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Warrior Trading Blog

Buying Power Definition: Day Trading Terminology

So you just opened your new trading account and the first thing you see when you sign in is your buying power, but what is buying power?

When traders talk about buying power they are talking about how much is available to purchase/short stocks in their account. This can differ depending on what type of an account you have.

Cash accounts will have buying power based on the amount of cash and excess equity in the account while margin accounts will have two times the amount of equity where traders can use more than their cash balance to buy stocks with borrowed money called margin.

If your account is labeled as a Pattern Day Trader then you will have four times the buying power but it can only be used for day trading. If you wanted to hold a position overnight you would have to reduce your size to where you would only be using regular margin and not the day trading buying power.

So if you had $25,000 in your account then you would have $100,000 in day trading buying power.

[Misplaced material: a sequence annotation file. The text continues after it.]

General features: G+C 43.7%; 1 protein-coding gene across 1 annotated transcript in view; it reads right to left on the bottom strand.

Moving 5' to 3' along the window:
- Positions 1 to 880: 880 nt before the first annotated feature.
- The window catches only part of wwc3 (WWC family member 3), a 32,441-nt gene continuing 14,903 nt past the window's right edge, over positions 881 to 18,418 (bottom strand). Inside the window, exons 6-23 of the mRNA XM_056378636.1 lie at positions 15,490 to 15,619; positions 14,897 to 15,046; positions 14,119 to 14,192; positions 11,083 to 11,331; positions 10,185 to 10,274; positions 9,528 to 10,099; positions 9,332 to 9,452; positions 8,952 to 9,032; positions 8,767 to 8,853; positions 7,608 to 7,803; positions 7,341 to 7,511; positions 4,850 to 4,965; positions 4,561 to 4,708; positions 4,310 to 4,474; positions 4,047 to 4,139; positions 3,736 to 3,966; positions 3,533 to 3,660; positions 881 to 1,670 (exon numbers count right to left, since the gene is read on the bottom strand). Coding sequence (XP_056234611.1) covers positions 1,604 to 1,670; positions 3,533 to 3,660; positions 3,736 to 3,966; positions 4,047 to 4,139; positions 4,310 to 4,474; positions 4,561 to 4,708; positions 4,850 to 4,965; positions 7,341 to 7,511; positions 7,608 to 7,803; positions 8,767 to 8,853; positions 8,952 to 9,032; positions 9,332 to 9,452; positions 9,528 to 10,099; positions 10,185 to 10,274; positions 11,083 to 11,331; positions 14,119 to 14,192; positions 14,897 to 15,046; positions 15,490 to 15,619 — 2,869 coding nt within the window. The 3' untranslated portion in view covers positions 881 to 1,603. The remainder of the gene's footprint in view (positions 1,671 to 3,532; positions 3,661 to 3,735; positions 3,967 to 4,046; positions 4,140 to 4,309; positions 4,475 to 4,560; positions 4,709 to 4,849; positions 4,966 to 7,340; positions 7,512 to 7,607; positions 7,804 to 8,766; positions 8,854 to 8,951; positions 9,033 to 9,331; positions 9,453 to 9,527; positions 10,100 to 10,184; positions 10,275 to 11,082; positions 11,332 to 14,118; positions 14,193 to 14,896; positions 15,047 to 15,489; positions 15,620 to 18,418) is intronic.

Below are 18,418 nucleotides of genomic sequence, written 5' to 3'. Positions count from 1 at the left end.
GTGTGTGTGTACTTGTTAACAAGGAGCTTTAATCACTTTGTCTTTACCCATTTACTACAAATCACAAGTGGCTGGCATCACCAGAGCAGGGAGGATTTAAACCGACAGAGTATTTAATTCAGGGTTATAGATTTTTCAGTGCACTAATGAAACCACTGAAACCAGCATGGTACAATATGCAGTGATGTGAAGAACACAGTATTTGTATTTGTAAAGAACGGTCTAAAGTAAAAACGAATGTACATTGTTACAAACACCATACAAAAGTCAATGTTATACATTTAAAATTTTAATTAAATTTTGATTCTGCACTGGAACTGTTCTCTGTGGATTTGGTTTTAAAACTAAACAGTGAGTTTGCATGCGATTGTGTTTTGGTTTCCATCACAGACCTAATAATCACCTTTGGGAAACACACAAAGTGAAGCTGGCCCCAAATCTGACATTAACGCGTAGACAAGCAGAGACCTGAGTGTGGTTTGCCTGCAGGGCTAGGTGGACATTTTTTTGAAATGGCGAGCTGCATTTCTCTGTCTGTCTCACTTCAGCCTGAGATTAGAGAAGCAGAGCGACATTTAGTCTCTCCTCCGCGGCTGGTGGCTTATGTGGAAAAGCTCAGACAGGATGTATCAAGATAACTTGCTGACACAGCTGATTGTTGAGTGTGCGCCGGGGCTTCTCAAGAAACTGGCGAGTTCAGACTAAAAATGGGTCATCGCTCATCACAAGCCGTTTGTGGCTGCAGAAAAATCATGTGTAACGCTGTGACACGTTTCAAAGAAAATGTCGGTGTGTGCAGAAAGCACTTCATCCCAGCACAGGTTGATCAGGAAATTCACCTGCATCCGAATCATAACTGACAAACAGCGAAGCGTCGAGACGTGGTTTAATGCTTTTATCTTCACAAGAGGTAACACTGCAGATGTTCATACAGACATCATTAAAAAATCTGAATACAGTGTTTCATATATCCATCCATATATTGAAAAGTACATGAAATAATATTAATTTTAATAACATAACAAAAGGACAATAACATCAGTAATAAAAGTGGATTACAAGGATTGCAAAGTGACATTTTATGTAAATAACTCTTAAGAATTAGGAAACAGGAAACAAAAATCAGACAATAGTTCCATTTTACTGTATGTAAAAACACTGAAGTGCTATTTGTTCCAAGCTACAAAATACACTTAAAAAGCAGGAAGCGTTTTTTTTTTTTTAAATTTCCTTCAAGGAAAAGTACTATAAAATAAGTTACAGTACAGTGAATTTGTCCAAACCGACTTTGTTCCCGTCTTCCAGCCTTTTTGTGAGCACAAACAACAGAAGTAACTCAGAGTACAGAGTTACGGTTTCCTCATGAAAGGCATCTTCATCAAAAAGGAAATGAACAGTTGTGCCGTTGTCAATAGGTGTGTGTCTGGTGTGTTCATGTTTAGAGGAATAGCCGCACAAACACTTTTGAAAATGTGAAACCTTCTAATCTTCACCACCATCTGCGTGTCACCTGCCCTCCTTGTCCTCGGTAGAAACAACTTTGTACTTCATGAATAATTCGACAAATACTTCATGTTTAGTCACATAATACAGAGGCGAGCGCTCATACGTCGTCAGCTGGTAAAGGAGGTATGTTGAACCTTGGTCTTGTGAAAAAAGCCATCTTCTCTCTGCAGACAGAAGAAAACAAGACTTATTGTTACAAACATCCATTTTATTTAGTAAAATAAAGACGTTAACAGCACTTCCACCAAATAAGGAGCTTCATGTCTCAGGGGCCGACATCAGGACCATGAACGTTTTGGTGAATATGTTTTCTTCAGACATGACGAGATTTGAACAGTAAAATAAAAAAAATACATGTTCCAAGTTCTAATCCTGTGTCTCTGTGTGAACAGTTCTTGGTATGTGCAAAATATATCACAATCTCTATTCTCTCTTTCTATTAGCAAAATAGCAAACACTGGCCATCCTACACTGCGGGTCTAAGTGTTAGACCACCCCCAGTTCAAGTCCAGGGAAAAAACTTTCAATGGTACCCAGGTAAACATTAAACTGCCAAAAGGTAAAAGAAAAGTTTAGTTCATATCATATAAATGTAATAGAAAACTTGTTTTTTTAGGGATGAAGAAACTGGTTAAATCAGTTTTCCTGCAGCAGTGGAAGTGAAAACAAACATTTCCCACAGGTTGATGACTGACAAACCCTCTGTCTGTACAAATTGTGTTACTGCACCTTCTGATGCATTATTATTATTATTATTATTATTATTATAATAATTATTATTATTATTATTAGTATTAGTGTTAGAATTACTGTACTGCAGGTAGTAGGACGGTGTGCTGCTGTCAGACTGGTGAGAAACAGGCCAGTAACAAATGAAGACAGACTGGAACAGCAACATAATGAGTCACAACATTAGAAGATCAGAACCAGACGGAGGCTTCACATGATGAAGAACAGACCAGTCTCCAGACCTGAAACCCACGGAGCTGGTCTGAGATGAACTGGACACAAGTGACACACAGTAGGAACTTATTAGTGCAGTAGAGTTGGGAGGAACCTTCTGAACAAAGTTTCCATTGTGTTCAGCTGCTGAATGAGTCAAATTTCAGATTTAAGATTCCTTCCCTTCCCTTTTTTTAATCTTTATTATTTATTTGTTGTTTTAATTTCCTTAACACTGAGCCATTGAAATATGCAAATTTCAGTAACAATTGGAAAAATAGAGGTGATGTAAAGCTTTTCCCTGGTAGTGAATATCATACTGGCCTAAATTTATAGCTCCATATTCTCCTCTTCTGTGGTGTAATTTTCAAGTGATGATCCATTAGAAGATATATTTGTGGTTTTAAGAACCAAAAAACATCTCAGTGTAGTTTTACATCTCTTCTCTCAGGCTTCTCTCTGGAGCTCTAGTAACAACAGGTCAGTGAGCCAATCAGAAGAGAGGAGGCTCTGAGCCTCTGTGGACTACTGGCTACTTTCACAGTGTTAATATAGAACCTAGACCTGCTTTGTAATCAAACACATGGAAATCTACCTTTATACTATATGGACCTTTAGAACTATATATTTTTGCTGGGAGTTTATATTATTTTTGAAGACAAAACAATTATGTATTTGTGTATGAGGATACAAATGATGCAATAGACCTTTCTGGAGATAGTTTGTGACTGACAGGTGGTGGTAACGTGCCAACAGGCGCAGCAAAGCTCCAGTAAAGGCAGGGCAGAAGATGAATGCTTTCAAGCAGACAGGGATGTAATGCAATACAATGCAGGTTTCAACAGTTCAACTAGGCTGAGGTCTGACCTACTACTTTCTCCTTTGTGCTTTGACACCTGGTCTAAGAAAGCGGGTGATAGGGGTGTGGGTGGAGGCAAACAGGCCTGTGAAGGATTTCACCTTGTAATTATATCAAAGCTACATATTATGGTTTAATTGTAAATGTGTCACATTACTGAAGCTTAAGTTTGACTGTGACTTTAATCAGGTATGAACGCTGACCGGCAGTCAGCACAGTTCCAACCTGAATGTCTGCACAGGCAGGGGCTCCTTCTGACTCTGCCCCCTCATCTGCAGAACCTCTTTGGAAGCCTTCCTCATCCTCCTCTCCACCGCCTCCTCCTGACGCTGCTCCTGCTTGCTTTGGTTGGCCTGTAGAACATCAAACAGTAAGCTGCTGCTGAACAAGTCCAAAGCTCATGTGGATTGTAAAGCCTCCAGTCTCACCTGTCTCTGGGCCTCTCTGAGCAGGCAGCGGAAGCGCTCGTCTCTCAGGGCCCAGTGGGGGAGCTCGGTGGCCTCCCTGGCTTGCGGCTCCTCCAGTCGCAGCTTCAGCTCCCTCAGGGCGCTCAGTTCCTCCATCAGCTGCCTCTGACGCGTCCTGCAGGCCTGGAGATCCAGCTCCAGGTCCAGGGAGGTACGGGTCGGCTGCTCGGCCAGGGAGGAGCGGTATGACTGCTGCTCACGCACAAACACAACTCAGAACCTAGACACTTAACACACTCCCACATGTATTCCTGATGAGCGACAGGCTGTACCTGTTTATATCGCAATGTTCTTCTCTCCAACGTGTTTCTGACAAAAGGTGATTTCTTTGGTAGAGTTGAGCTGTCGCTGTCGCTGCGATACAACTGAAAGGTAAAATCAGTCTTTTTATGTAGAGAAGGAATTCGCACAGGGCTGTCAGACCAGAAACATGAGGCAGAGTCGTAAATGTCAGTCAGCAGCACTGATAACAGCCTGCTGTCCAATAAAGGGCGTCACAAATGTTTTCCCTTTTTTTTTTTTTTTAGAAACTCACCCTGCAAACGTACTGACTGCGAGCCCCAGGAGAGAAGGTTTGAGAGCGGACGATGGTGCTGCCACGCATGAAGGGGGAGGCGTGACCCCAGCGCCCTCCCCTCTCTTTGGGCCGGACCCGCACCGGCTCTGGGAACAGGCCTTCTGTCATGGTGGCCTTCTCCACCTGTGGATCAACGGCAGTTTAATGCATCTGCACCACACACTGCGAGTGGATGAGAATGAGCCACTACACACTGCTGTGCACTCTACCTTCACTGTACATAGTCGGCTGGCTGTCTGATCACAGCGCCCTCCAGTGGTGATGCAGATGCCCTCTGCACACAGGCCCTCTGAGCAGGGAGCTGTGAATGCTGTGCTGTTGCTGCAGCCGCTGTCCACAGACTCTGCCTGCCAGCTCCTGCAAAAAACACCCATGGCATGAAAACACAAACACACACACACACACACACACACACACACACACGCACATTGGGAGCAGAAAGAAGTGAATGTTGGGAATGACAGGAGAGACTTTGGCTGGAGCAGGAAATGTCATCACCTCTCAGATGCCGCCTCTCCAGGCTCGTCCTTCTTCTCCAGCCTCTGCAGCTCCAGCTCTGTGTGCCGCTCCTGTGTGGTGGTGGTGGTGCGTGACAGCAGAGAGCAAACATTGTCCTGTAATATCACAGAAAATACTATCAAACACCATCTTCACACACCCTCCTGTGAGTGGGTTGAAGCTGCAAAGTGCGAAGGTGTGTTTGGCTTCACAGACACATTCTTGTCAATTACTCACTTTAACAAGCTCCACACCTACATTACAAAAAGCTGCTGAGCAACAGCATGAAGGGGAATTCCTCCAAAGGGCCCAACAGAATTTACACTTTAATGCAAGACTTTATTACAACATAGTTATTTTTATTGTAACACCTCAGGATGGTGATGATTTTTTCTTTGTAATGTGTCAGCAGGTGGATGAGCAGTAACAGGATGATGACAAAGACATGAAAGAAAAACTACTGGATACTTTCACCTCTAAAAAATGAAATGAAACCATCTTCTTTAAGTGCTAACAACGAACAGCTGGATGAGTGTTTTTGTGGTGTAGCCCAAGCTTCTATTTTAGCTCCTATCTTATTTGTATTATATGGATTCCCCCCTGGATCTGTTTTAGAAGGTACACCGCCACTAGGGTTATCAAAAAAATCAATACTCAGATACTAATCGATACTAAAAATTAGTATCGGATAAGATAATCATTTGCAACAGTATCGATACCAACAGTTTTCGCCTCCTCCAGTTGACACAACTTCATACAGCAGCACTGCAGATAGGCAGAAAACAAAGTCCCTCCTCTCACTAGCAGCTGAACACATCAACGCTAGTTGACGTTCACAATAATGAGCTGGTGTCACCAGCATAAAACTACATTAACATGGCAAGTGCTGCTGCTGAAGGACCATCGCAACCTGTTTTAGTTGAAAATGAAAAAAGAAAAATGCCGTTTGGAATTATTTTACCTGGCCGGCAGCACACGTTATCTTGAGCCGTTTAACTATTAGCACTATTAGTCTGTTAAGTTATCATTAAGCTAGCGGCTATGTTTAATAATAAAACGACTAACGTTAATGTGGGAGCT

Buying Power Details

In a regular cash account with $25,000 in cash you will only be able to use that amount to purchase stock with while in a margin account you will have twice that amount, $50,000, to purchase stocks with.

However, it’s important to note that if you are using margin and the price goes against you by too much, you could be put in a margin call where you would have to liquidate a position and/or deposit more cash.

Using buying power has its advantages and disadvantages.

With it you will have the ability to purchase or short more shares than you would have normally allowing you to make more money, but at the same time it can magnify your losses and is why when using margin you will have to utilize excellent risk management skills.

If you’re an option trader, it’s important to understand that you will not be able to purchase options using margin and can only use your cash plus any equity from securities not on margin.

Warrior Trading Pro Tip

If you’re new to using margin its best to exercise caution and start off slow. Placing hard stops as soon as you get a trade is a great to limit exposure and give you peace of mind as you will know your loss amount before it happens.

Sometimes when you’re in a trade and it goes against you it can be hard to get out and accept the loss which usually ends up in further losses. Cut your losers quickly and let your winners run.